Black Swan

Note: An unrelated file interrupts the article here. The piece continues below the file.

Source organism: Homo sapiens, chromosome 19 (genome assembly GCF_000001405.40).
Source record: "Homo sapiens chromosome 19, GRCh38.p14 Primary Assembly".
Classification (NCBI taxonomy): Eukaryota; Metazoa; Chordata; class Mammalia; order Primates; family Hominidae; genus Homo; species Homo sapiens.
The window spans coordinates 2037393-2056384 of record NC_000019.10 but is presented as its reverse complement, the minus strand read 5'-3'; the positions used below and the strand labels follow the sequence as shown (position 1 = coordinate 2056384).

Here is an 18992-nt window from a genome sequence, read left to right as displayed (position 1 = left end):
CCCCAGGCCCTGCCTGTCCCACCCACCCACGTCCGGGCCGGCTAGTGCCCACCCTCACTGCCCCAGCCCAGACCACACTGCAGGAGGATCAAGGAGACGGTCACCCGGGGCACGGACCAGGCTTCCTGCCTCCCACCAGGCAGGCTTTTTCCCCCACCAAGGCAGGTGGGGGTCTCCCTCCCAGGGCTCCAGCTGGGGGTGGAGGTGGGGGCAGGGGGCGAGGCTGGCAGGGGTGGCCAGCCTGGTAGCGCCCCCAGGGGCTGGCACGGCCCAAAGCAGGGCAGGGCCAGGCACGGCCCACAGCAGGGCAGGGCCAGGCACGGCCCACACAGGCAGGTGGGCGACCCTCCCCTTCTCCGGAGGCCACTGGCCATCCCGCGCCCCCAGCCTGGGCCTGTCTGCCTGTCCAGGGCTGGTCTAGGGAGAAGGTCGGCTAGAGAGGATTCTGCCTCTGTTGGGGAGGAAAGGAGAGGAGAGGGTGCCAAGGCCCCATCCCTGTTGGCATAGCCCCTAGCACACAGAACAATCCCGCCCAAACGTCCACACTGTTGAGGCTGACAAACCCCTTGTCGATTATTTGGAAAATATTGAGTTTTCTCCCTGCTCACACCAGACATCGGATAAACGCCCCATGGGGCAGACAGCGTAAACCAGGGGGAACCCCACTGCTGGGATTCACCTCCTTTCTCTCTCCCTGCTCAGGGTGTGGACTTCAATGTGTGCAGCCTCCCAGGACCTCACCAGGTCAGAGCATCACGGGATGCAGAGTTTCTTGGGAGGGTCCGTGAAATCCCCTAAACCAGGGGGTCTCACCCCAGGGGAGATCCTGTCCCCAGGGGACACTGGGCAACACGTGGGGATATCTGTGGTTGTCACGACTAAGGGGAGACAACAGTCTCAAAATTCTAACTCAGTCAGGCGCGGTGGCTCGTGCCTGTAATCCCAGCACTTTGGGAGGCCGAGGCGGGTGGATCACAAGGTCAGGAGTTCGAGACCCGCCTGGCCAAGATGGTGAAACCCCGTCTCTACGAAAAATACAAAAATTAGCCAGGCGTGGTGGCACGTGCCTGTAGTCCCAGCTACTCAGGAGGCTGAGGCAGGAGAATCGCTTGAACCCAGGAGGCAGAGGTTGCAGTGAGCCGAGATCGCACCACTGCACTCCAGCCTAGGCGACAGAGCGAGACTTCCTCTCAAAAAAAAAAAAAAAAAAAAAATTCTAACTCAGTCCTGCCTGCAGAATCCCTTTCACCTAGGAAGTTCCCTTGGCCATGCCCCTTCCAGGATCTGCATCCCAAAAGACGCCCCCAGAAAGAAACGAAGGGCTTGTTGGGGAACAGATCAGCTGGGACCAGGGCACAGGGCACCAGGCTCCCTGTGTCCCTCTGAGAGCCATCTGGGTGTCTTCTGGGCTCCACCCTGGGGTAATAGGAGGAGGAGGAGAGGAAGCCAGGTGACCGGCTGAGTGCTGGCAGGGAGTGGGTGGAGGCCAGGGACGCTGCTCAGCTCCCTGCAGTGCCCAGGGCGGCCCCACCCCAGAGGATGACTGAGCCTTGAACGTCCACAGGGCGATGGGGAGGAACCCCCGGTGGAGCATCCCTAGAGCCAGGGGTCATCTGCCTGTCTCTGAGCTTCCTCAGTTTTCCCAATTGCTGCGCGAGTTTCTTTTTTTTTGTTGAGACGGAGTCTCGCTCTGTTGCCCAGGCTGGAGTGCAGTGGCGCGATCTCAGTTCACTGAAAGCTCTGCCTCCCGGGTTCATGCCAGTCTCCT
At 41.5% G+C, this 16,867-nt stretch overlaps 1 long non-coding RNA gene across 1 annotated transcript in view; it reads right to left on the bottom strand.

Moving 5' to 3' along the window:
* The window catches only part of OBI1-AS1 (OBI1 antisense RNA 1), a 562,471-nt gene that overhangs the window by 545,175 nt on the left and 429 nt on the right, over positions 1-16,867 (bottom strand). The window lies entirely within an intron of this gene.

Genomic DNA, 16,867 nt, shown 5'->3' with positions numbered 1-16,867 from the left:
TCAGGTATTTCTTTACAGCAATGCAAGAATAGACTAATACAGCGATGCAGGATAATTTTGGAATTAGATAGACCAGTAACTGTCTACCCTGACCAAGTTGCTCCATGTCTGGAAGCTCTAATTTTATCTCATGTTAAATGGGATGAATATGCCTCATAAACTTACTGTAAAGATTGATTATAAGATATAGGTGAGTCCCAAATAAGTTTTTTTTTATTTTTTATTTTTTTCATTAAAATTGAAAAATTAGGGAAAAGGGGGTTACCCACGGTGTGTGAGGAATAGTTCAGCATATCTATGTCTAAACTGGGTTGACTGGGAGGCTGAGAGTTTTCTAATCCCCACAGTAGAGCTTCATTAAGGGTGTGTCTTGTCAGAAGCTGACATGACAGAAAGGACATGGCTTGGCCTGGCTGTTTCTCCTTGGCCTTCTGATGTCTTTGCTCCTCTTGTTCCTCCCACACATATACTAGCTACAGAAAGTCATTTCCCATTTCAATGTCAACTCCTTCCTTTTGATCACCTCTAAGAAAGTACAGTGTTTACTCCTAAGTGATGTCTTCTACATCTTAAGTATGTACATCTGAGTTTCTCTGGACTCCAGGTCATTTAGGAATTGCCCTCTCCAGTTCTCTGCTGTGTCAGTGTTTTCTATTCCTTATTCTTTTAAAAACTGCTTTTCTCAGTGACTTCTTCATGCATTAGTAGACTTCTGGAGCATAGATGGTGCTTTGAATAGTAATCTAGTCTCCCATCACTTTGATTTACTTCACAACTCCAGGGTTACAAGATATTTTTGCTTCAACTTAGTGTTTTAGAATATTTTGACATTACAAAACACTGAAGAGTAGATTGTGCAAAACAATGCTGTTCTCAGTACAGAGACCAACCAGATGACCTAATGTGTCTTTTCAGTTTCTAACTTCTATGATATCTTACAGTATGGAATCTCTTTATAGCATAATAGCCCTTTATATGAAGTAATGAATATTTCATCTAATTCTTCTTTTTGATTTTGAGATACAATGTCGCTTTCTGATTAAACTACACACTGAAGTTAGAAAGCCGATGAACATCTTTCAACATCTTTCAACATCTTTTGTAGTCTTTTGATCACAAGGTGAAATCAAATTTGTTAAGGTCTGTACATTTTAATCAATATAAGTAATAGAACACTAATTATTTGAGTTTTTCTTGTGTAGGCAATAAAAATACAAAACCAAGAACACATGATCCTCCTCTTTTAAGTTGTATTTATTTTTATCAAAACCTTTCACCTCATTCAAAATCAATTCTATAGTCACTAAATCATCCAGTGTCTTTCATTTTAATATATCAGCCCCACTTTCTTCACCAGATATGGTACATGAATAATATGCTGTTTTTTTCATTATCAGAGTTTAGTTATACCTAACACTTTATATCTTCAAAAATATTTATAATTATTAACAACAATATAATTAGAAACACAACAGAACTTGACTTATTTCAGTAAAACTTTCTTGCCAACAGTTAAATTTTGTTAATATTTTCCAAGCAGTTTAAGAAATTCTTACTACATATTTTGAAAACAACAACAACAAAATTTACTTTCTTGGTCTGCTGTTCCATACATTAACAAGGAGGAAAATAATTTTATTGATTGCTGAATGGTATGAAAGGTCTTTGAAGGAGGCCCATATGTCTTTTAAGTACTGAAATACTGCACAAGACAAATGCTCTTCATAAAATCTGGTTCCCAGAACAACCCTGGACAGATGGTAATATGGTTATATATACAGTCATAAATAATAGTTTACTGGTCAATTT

Twelve years ago, Darren Aronofsky burst onto the independent film scene with Pi, the story of a young man’s obsession that drives him to the brink of madness. In the case of Pi, the obsession lied in mathematics, finding the perfect formula to predict the stock market, and potentially discover the true name of God in the process. This was just the beginning of a series of films spotlighting the darker sides of the psyche, obsession at all costs, despair, paranoia, utter ruin. The ensemble of Requiem for a Dream is ruined by an obsession with drugs. Hugh Jackman’s multi-generational downfall in The Fountain grows out of an obsession with life. The Wrestler’s Randy Robinson is brought down by an obsession with reclaiming past success. By each film’s end, nothing good happens to our damaged protagonists. These heroes do not find providence. Requiem for a Dream is specifically one of the few examples of a film that I love and rarely rewatch (it’s probably been five years or more since I’ve watched it in its entirety) simply because it is so emotionally painful to experience, a brutal but undeniably brilliant vision, and uncompromising about its subject matter. I’ve written about The Fountain before; my love for that film is personal, intense, and unflinching. It’s the only film I’ve really seen that caused me to openly weep in the theater. Something about Aronofsky’s films just does it for me.